CANADA HISTORY - DOCUMENTS ARTS

1867 Letter on Our Literature by Octave Crémazie (1827-79) Jan. 29, 1867 to Rev. Henri-Raymond Casgrain (1891-1904)


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This is the way it has to be for the Canadian writer. After renouncing without regrets his beautiful dreams of resounding glory, he must then consider himself amply rewarded for his efforts if he can instruct and charm his compatriots, if he can assist in maintaining the old French nationality on the young soil of America... It must be said that when it comes to poetry in our country our taste is not very subtle. Rhyme gloire with victoire a few times, and then dieux with glorieux, and France with espérance, and mix these rhymes with a few sonorous words like notre religion, notre patrie, notre langue, nos lois, le sang de nos pères, simmer all these on the flames of patriotism, and serve them up hot. Everybody will say it is magnificent...

One does not base poems and certainly not legends on everyday events...

We have too many pagan authors forced down our throats when we are in college. Why do they only teach Greek mythology? The Scandinavian gods, and the dreaded Hindu trinity are, it seems to me, much more poetic and above all less immoral than this Olympus populated by thieves and harlots...

In my works I have never talked about myself, about my own joys and sorrows, and perhaps the little success I have achieved is due to this impersonal treatment...

I believe that literary taste in Canada would soon become more refined if readers could be nourished at those sources from which contemporary genius has found such inspiration. The novel, even as it aspires to be religious, is always a secondary genre. It is like the sugar word to coat pills, that is, it helps to get down a certain number of ideas, be they good or bad. But if ideas can endure the scrutiny of people of education and taste, why cover them with tinsel and affectation? It is in the nature of great artists to give their ideas a clarity and charm that enlightens a whole era, and genius does not need that gaudy outward appearance commonly produced by mediocre minds at any period of time. Do you not think that it would be better to withhold novels from your readers (I am talking about continental France because our own literature will by necessity impose the novel on you) and thus accustom them to accept ideas without the admixture of theatrics? I may be wrong, but I am convinced that the sooner we get rid of novels, even religious ones, the better it will be for everyone. But I realize that I am chattering on and on and that you are going to answer me: "What you are saying there is all well and good. but to take such a course in contemporary literature, one would first have to buy a number of works and then pay an editor to pick over the best of the harvest; but you know that we scarcely have enough money to pay a printer. Therefore please do not burden me with your lofty enterprises!"

Instead let us pretend that I did not say a word, and talk about other things.

The more I dwell on the future of Canadian literature the less I am inclined to believe that it will leave its mark in history. What is lacking in Canada is a language of its own. If we spoke Iroquois and Huron our literature would be alive. Unfortunately we speak and write the language of Bossuet and Racine, and really quite pitifully at that. Whatever we say and do, as far as literature is concerned we will always be a simple colony, and even if Canada were to become an independent nation and fly its flag among those of other nations, we would still remain simple literary colonials. Look at Belgium where the same language is spoken. Is there a Belgian literature? Unable to compete with France in beauty of style, Canada could have found its place in the literature of the Old World if it had counted among its children a writer who, in advance of Fenimore Cooper, had conveyed to Europe the grandeur of our forests and the legendary exploits of our trappers and voyageurs. If today there were to be found amongst us a talent as powerful as the author of The Last of the Mohicans, his work would not produce any reaction in Europe because he would have committed the unforgivable sin of being second, that is of being too late. I repeat: if we spoke Huron or Iroquois, the labour of our writers would attract the attention of the Old World.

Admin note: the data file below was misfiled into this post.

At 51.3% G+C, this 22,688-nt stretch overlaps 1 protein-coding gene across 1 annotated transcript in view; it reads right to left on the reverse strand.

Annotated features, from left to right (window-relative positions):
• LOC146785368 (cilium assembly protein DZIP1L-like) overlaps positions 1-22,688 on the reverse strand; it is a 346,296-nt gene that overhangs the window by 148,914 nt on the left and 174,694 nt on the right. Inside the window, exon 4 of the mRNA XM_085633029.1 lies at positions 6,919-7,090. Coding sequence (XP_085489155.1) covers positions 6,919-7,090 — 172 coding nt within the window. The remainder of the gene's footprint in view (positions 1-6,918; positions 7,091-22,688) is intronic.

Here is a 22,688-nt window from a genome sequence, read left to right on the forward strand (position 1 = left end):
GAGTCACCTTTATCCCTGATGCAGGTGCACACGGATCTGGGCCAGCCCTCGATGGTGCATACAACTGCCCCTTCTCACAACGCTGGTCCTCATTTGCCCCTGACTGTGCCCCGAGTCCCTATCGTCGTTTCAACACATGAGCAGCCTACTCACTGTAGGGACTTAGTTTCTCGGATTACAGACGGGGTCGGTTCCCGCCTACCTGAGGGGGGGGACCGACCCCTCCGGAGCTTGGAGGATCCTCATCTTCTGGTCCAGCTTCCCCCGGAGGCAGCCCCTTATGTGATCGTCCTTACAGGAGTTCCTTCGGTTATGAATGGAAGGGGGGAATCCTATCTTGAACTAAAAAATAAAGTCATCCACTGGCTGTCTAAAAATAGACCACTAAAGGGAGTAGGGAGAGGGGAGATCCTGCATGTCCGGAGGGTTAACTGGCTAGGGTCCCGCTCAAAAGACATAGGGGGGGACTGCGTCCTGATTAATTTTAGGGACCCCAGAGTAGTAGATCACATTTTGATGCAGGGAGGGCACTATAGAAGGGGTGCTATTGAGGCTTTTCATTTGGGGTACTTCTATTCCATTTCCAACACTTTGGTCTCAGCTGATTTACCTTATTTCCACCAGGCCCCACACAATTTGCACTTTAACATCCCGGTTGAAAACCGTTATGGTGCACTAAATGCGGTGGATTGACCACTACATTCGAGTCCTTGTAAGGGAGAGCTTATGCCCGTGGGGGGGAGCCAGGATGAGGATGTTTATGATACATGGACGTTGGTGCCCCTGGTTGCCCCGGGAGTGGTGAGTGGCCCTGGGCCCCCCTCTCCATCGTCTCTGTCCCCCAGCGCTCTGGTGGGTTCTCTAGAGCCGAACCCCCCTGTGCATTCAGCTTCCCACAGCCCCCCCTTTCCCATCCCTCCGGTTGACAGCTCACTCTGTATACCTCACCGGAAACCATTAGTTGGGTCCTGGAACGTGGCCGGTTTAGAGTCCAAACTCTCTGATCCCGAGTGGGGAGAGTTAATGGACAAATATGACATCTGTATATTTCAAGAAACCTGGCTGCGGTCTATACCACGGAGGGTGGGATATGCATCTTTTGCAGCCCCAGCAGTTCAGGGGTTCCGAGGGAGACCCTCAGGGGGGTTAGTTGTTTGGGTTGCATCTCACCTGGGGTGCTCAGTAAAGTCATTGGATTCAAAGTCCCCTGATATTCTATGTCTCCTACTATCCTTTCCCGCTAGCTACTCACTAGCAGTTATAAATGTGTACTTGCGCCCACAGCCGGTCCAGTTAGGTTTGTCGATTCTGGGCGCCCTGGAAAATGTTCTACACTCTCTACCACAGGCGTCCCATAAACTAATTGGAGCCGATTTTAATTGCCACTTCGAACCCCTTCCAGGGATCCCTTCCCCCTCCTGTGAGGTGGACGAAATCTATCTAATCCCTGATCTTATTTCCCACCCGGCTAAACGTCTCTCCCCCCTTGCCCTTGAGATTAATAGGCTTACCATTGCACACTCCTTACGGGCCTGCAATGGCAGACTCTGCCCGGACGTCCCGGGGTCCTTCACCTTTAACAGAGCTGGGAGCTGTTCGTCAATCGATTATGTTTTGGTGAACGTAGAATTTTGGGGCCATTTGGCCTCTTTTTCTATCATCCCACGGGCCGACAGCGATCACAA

These sensitive and yet masculine languages, born in the American forest, would have the naive poetic quality that so delights the foreigner. People would swoon before a novel or a poem translated from the Iroquois but they would not take the trouble to read a text written in French by a colonial from Quebec or Montreal.

For twenty years translations of Russian, Scandinavian, and Romanian novels have been published annually in France. Suppose these same books were written in French by their authors; they would not even find fifty readers. Translations have this advantage: if a work does not live up to its reputation, the reader always has the consolation of telling himself that it must be magnificent in the original language. But how important is it anyhow that works by Canadian authors are not destined to cross the Atlantic? Are we not a million Frenchmen on the banks of the St. Lawrence forgotten by the mother country? Is this not enough to encourage all those who hold a pen to know that this small population will grow and that it will always remember the name and memory of those who helped to preserve intact that most valuable of all treasures: the language of our ancestors?


Cite Article : www.canadahistory.com/sections/documents

Source: translated by Ernest DeWald from Cremazie's Oeuvres: II Prose (1976), edited by Odette Condemine.



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